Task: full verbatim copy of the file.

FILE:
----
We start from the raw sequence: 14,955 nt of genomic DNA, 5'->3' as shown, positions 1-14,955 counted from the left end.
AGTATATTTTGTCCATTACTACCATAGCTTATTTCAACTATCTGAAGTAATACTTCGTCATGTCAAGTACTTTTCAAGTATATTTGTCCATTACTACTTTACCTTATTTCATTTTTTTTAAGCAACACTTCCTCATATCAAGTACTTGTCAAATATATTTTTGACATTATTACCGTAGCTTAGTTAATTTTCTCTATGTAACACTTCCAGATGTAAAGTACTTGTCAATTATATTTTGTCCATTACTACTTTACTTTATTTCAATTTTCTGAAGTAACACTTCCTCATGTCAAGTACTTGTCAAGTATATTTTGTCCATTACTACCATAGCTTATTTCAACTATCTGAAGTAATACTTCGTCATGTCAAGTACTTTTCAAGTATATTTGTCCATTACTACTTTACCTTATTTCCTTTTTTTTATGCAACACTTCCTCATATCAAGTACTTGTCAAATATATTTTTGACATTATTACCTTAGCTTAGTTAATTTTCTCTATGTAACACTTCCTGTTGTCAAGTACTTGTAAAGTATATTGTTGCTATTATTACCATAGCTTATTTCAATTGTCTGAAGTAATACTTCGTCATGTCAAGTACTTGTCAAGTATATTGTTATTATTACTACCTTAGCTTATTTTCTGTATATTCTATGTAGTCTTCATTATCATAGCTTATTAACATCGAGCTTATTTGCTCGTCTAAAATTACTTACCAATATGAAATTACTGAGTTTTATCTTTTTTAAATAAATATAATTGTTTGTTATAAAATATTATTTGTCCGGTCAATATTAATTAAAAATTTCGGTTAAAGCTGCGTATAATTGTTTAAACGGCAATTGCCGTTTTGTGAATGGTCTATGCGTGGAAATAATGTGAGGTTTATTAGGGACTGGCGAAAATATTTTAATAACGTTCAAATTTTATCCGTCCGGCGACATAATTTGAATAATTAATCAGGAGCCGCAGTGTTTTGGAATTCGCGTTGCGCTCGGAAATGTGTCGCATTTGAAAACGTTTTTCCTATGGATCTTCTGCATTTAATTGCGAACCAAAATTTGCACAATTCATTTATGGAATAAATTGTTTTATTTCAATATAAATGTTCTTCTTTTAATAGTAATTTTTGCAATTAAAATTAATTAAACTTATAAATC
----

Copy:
We start from the raw sequence: 14,955 nt of genomic DNA, 5'->3' as shown, positions 1-14,955 counted from the left end.
AGTATATTTTGTCCATTACTACCATAGCTTATTTCAACTATCTGAAGTAATACTTCGTCATGTCAAGTACTTTTCAAGTATATTTGTCCATTACTACTTTACCTTATTTCATTTTTTTTAAGCAACACTTCCTCATATCAAGTACTTGTCAAATATATTTTTGACATTATTACCGTAGCTTAGTTAATTTTCTCTATGTAACACTTCCAGATGTAAAGTACTTGTCAATTATATTTTGTCCATTACTACTTTACTTTATTTCAATTTTCTGAAGTAACACTTCCTCATGTCAAGTACTTGTCAAGTATATTTTGTCCATTACTACCATAGCTTATTTCAACTATCTGAAGTAATACTTCGTCATGTCAAGTACTTTTCAAGTATATTTGTCCATTACTACTTTACCTTATTTCCTTTTTTTTATGCAACACTTCCTCATATCAAGTACTTGTCAAATATATTTTTGACATTATTACCTTAGCTTAGTTAATTTTCTCTATGTAACACTTCCTGTTGTCAAGTACTTGTAAAGTATATTGTTGCTATTATTACCATAGCTTATTTCAATTGTCTGAAGTAATACTTCGTCATGTCAAGTACTTGTCAAGTATATTGTTATTATTACTACCTTAGCTTATTTTCTGTATATTCTATGTAGTCTTCATTATCATAGCTTATTAACATCGAGCTTATTTGCTCGTCTAAAATTACTTACCAATATGAAATTACTGAGTTTTATCTTTTTTAAATAAATATAATTGTTTGTTATAAAATATTATTTGTCCGGTCAATATTAATTAAAAATTTCGGTTAAAGCTGCGTATAATTGTTTAAACGGCAATTGCCGTTTTGTGAATGGTCTATGCGTGGAAATAATGTGAGGTTTATTAGGGACTGGCGAAAATATTTTAATAACGTTCAAATTTTATCCGTCCGGCGACATAATTTGAATAATTAATCAGGAGCCGCAGTGTTTTGGAATTCGCGTTGCGCTCGGAAATGTGTCGCATTTGAAAACGTTTTTCCTATGGATCTTCTGCATTTAATTGCGAACCAAAATTTGCACAATTCATTTATGGAATAAATTGTTTTATTTCAATATAAATGTTCTTCTTTTAATAGTAATTTTTGCAATTAAAATTAATTAAACTTATAAATC